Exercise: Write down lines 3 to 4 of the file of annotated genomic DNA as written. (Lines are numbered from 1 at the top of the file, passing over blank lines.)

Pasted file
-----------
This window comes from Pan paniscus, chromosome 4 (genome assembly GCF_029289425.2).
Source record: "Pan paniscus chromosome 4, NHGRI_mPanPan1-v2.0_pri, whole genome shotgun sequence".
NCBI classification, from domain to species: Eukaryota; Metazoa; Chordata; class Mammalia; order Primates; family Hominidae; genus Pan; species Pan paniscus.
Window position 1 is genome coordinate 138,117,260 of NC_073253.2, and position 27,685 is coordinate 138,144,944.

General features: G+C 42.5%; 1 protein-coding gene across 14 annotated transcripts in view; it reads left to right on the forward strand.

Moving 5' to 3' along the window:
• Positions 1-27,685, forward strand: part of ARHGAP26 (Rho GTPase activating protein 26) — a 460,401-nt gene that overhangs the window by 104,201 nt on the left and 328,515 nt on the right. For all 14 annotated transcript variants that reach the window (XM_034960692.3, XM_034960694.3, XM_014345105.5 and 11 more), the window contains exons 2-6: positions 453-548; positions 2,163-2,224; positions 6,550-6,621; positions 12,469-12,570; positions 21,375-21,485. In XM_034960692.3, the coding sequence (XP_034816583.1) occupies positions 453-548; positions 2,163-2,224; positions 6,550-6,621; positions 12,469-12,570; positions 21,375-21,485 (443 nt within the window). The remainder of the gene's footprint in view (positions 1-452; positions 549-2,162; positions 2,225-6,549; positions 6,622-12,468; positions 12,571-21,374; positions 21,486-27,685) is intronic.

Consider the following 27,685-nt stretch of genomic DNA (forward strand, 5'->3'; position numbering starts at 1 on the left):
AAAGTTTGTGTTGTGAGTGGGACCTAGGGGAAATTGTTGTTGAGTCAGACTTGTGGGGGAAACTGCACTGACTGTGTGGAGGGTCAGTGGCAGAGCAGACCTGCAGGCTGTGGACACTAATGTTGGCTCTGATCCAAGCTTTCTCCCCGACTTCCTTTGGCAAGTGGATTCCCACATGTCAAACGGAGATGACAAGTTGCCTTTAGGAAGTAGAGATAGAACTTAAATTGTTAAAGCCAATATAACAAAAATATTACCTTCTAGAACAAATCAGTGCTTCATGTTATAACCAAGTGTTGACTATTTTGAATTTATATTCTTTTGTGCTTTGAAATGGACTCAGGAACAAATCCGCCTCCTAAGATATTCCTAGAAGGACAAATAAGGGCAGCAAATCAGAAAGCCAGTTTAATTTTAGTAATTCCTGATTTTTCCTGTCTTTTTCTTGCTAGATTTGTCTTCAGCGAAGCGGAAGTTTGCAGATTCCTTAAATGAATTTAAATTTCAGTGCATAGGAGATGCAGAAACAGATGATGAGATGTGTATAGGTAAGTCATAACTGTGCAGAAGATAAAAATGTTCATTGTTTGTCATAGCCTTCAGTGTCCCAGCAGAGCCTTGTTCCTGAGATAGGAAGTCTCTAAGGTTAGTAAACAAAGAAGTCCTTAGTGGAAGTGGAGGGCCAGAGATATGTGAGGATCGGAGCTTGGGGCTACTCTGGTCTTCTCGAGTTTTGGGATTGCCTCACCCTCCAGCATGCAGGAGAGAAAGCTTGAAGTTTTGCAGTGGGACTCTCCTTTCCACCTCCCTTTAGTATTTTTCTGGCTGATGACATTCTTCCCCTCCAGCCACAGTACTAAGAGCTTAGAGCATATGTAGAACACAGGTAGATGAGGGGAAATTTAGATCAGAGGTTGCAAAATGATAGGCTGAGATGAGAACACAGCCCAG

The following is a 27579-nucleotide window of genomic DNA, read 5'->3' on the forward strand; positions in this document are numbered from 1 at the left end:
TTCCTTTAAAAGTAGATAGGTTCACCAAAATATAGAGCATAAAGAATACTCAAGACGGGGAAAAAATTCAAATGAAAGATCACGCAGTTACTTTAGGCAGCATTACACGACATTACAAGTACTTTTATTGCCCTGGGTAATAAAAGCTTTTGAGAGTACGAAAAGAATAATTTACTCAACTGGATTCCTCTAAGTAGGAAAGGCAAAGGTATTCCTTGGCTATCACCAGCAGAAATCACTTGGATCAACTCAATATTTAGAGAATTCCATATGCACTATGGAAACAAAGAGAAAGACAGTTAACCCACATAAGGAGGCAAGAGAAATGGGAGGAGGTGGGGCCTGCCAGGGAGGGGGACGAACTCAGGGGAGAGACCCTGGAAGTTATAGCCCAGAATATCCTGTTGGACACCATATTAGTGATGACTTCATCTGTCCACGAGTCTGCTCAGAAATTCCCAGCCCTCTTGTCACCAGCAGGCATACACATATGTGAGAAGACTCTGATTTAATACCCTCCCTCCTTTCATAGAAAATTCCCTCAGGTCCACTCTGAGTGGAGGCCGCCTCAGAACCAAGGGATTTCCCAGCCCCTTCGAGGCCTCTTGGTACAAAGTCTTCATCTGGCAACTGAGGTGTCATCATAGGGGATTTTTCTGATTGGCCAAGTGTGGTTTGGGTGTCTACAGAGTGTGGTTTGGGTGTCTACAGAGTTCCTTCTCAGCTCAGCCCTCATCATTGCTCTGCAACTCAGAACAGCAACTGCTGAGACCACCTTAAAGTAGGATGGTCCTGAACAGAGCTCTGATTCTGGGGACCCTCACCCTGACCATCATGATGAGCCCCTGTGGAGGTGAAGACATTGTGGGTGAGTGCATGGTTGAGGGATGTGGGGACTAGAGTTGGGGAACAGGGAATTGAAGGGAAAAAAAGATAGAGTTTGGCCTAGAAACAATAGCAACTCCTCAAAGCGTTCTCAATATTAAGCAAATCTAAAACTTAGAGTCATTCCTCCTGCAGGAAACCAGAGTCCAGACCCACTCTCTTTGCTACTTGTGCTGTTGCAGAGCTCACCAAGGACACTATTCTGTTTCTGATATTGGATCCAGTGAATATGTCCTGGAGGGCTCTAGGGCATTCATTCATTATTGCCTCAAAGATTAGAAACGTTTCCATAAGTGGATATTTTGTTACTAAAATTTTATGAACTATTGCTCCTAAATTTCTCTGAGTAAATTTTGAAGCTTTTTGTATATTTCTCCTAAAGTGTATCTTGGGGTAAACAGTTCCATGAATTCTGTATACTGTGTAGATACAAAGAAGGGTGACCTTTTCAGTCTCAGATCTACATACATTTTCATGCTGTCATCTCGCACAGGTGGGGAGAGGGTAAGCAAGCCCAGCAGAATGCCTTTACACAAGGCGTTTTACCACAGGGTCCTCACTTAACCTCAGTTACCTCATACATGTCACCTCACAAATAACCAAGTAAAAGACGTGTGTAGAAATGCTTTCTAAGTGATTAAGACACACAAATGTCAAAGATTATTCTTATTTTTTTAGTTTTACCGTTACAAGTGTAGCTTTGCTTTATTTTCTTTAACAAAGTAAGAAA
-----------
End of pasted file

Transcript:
NCBI classification, from domain to species: Eukaryota; Metazoa; Chordata; class Mammalia; order Primates; family Hominidae; genus Pan; species Pan paniscus.
Window position 1 is genome coordinate 138,117,260 of NC_073253.2, and position 27,685 is coordinate 138,144,944.